Object Tracking

  In order to understand what is happening in the KidsRoom it is first necessary to track the positions of all the people and some objects (e.g. the bed) . Some worlds, like the bedroom world, use positional information to know whether people are near certain objects. For example, the blue desk will speak only when a person is near it. The positional information is also used to keep track of whether people are in a group and whether they are moving or not. Finally, position information is used to simplify other vision processes by ensuring that people are in the expected region of the room.  

How it Tracks

The tracking algorithm uses background subtraction to generate a "blob image." Background subtraction uses an image taken of the room without people and compares it to any given image of the room which may contain people. If lighting is relatively constant, the pixels that are different (the people) can be clustered into 2D blob regions. The algorithm then maps each person known to be in the room with a blob in the incoming image frame. It is important for the algorithm to keep track of how many people are in the room, therefore, which is achieved by having everyone in the room enter and exit through a "door" region. For more detailed information on object tracking, see the Info page for technical references. In the KidsRoom, the bed position is tracked as if it were another person, since the bed can be rolled around the room.

Blob Features

In order to match people to blobs, the algorithm uses several low-level "blob" features: mean blob color, blob size, velocity, and distance traveled. These simple features make real-time computation feasible but have proven adequate for tracking in the KidsRoom domain. The local context of the situation (e.g. whether two people are nearby or far apart) determines how the features are combined when determining the match.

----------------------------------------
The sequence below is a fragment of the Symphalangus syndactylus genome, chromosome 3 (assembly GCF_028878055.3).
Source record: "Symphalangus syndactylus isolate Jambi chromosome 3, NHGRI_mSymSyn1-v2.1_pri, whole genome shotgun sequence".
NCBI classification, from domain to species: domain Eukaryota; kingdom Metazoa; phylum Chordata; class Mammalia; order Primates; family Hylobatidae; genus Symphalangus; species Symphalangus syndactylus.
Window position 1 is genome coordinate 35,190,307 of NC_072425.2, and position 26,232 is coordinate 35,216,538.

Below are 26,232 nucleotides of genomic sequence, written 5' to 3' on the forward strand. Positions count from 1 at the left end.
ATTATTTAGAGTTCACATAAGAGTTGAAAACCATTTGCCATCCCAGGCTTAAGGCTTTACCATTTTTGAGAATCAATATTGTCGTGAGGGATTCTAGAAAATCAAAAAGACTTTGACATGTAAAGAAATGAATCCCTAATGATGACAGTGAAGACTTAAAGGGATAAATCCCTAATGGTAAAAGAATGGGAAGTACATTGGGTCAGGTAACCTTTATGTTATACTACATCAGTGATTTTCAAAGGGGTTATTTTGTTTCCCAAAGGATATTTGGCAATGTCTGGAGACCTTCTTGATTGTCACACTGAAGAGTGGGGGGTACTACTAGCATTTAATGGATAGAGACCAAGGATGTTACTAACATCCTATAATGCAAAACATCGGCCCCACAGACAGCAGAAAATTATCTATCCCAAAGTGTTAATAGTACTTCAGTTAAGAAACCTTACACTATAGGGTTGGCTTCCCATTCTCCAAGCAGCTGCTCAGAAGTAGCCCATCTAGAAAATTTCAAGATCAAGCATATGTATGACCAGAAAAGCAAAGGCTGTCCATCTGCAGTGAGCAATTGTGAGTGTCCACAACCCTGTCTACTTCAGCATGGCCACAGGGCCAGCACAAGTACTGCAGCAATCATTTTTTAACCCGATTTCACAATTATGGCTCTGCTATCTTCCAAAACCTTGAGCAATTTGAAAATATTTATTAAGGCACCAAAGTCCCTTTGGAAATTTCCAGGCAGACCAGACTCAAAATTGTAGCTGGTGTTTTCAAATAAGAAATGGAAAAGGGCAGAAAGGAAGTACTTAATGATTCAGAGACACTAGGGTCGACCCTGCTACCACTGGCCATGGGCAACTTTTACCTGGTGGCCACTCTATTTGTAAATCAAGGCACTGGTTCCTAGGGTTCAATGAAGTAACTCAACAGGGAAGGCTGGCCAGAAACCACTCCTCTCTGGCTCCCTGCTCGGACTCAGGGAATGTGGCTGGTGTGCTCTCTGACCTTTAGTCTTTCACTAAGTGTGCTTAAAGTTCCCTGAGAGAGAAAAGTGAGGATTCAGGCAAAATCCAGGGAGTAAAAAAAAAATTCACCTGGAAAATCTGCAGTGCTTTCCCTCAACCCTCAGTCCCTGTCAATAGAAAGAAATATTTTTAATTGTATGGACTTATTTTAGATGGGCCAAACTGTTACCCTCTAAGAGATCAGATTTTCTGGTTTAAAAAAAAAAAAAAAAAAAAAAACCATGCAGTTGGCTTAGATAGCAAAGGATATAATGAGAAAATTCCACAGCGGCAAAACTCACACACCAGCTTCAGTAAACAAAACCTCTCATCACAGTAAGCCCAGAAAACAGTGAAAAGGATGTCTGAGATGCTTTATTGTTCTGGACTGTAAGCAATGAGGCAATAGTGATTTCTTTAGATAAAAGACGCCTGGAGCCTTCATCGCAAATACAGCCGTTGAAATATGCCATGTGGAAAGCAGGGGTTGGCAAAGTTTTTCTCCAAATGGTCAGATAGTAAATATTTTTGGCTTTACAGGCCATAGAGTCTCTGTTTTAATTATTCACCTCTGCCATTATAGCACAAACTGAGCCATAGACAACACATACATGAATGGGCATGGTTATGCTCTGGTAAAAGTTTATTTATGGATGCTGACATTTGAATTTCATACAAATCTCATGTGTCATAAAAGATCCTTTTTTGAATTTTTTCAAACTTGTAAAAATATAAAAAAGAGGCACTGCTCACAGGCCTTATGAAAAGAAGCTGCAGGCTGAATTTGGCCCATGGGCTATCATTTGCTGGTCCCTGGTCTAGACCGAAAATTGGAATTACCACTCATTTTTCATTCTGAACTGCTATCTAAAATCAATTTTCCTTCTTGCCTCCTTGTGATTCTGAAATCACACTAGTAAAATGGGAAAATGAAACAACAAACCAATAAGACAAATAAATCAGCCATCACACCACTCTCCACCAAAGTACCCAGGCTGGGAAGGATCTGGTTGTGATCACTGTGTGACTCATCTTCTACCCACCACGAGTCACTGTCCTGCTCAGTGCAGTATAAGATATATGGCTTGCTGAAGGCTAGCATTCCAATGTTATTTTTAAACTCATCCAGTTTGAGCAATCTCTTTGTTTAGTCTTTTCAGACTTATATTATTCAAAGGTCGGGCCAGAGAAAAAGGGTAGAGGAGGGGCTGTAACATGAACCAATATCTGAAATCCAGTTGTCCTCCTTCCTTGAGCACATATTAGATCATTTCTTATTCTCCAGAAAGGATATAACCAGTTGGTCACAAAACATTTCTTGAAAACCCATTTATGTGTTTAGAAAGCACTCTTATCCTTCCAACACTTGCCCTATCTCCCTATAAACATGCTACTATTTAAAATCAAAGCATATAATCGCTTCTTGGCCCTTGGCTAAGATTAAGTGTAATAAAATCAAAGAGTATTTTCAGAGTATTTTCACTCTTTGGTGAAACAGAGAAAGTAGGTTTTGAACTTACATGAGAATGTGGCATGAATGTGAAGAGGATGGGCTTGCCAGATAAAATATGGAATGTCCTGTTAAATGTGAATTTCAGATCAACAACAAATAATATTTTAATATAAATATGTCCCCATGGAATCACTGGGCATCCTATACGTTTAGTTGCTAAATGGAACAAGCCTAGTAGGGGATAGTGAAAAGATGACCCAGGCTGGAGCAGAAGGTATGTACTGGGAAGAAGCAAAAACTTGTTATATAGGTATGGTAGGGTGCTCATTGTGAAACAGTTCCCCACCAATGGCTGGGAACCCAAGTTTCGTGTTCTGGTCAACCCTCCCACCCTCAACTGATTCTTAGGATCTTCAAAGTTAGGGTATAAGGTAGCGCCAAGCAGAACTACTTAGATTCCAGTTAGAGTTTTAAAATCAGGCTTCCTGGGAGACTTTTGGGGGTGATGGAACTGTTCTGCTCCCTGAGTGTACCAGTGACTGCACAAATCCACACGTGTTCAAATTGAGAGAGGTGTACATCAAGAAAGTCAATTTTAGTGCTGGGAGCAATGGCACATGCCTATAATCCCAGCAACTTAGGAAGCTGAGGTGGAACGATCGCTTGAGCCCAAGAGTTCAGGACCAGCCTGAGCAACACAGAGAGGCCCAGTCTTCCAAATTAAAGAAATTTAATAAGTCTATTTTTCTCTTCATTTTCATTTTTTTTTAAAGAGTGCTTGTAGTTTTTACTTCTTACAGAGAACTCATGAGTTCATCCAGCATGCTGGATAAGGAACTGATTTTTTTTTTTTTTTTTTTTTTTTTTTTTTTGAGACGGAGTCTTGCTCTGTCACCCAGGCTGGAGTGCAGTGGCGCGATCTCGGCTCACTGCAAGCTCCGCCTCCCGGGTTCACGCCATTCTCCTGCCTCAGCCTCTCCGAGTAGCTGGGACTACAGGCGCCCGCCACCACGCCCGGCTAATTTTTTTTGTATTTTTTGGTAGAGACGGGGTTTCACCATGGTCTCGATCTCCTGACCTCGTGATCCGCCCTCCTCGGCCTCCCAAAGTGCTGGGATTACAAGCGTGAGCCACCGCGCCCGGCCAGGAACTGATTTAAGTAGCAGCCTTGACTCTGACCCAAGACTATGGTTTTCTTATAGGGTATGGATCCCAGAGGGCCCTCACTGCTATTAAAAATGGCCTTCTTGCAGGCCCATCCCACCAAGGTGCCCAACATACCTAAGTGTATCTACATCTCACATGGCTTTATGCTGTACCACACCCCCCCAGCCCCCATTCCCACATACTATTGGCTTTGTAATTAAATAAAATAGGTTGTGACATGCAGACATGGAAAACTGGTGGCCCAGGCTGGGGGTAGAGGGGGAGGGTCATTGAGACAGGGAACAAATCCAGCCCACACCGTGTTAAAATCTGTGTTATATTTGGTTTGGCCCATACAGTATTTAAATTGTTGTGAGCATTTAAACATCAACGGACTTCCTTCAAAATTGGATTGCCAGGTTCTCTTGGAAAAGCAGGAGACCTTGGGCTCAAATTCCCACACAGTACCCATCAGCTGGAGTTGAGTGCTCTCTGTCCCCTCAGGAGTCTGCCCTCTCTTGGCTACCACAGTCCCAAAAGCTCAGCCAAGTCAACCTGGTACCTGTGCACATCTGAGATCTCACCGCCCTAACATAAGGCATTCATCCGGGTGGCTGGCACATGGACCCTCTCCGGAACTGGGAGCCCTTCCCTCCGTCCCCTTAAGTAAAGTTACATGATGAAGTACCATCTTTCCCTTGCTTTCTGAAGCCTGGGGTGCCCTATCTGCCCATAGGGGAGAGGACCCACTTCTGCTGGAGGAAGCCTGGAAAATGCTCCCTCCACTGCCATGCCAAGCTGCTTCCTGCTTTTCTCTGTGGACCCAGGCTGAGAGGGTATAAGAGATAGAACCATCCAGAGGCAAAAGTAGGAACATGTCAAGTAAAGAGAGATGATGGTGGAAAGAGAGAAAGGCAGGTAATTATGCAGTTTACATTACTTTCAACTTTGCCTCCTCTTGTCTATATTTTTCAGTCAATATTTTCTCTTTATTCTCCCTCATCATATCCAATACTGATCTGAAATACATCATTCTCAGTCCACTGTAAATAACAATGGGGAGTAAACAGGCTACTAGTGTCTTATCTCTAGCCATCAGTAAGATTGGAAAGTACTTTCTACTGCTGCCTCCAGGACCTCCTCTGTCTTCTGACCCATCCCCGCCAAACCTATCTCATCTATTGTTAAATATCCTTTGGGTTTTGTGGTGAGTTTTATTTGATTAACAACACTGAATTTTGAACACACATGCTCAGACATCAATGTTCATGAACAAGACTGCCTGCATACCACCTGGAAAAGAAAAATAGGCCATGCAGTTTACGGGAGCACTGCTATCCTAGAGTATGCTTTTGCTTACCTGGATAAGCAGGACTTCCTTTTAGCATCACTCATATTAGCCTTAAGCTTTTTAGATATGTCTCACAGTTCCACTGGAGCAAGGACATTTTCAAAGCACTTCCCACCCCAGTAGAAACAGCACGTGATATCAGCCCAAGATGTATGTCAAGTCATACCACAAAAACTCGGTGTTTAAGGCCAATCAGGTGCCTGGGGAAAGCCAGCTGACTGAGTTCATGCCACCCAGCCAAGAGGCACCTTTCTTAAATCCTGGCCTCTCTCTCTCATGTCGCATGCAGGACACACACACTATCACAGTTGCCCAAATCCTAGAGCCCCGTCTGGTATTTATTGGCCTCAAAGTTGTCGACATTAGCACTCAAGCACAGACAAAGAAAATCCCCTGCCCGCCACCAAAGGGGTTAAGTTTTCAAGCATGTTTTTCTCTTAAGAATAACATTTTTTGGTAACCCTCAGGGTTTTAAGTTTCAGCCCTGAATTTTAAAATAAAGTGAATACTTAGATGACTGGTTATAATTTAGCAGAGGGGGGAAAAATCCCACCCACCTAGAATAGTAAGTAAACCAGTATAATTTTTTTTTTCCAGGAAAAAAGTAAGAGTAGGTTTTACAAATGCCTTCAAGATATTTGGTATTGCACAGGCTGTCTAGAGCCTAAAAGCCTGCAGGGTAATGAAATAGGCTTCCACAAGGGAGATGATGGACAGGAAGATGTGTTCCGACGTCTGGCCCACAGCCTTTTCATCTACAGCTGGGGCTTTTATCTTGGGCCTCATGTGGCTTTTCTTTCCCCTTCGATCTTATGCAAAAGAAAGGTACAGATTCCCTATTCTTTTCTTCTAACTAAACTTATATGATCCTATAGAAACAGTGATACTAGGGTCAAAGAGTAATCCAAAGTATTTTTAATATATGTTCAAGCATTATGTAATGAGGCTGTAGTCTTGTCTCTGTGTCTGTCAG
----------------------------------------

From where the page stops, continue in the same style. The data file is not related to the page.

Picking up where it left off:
This movie shows the system tracking four people wearing colored outfits in the KidsRoom. The background has been removed. The remaining pixels are the "blob" pixels. The algorithm maintains a count of the number of people in the room using the door region in the lower left of the room. The boxes drawn around the blobs indicate where the system thinks the people are located and their size. When two people move near one another, their blobs merge together. When they split again, the algorithm uses the blob features to keep track of which blob is which person.

View the QuickTime movie.

(Warning: 5.6 megabytes)


The tracking, as demonstrated by the example, is good but not perfect. The system is excellent at maintaining the number and position of people in the space (the information most critical to the KidsRoom), but it will sometimes lose track of which person is which when two people who look alike come near each other and then move apart again. While there are some improvements that might be made to the algorithm, it will never perform flawlessly. The control program should use other contextual information to resolve tracking ambiguities. This is an topic for further research.


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The KidsRoom - Perceptual Computing Group - MIT Media Laboratory